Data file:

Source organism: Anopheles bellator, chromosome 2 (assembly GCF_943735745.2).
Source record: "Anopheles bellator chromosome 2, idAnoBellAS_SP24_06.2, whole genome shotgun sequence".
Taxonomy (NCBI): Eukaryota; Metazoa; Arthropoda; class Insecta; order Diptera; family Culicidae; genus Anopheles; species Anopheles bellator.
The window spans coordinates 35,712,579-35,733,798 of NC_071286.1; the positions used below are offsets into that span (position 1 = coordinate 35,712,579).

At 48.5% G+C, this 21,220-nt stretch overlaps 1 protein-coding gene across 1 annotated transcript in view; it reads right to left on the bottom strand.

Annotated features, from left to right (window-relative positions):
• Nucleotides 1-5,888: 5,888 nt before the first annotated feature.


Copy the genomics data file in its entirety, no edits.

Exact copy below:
Source organism: Anopheles bellator, chromosome 2 (assembly GCF_943735745.2).
Source record: "Anopheles bellator chromosome 2, idAnoBellAS_SP24_06.2, whole genome shotgun sequence".
Taxonomy (NCBI): Eukaryota; Metazoa; Arthropoda; class Insecta; order Diptera; family Culicidae; genus Anopheles; species Anopheles bellator.
The window spans coordinates 35,712,579-35,733,798 of NC_071286.1; the positions used below are offsets into that span (position 1 = coordinate 35,712,579).

At 48.5% G+C, this 21,220-nt stretch overlaps 1 protein-coding gene across 1 annotated transcript in view; it reads right to left on the bottom strand.

Annotated features, from left to right (window-relative positions):
• Nucleotides 1-5,888: 5,888 nt before the first annotated feature.